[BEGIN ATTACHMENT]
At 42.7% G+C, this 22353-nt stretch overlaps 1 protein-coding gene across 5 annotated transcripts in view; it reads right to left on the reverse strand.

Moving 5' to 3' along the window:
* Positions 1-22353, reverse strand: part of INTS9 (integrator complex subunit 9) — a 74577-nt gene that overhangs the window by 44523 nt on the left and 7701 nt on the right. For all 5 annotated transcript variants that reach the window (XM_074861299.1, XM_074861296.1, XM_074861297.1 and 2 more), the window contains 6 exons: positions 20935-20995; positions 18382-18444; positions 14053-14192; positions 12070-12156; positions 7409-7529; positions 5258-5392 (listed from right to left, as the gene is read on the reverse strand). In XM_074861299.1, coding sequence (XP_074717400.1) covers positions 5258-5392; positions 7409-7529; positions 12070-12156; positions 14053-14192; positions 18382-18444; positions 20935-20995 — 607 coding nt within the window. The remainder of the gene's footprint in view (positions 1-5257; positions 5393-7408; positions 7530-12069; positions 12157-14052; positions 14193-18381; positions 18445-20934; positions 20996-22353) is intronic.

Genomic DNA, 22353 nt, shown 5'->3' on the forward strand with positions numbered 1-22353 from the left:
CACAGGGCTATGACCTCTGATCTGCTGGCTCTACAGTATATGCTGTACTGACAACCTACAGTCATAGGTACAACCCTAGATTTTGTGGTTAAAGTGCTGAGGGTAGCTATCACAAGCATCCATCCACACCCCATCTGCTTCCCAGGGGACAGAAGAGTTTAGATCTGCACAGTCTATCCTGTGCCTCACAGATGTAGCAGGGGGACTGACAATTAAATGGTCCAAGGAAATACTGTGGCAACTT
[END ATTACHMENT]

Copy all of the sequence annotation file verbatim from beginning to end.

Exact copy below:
At 42.7% G+C, this 22353-nt stretch overlaps 1 protein-coding gene across 5 annotated transcripts in view; it reads right to left on the reverse strand.

Moving 5' to 3' along the window:
* Positions 1-22353, reverse strand: part of INTS9 (integrator complex subunit 9) — a 74577-nt gene that overhangs the window by 44523 nt on the left and 7701 nt on the right. For all 5 annotated transcript variants that reach the window (XM_074861299.1, XM_074861296.1, XM_074861297.1 and 2 more), the window contains 6 exons: positions 20935-20995; positions 18382-18444; positions 14053-14192; positions 12070-12156; positions 7409-7529; positions 5258-5392 (listed from right to left, as the gene is read on the reverse strand). In XM_074861299.1, coding sequence (XP_074717400.1) covers positions 5258-5392; positions 7409-7529; positions 12070-12156; positions 14053-14192; positions 18382-18444; positions 20935-20995 — 607 coding nt within the window. The remainder of the gene's footprint in view (positions 1-5257; positions 5393-7408; positions 7530-12069; positions 12157-14052; positions 14193-18381; positions 18445-20934; positions 20996-22353) is intronic.

Genomic DNA, 22353 nt, shown 5'->3' on the forward strand with positions numbered 1-22353 from the left:
CACAGGGCTATGACCTCTGATCTGCTGGCTCTACAGTATATGCTGTACTGACAACCTACAGTCATAGGTACAACCCTAGATTTTGTGGTTAAAGTGCTGAGGGTAGCTATCACAAGCATCCATCCACACCCCATCTGCTTCCCAGGGGACAGAAGAGTTTAGATCTGCACAGTCTATCCTGTGCCTCACAGATGTAGCAGGGGGACTGACAATTAAATGGTCCAAGGAAATACTGTGGCAACTT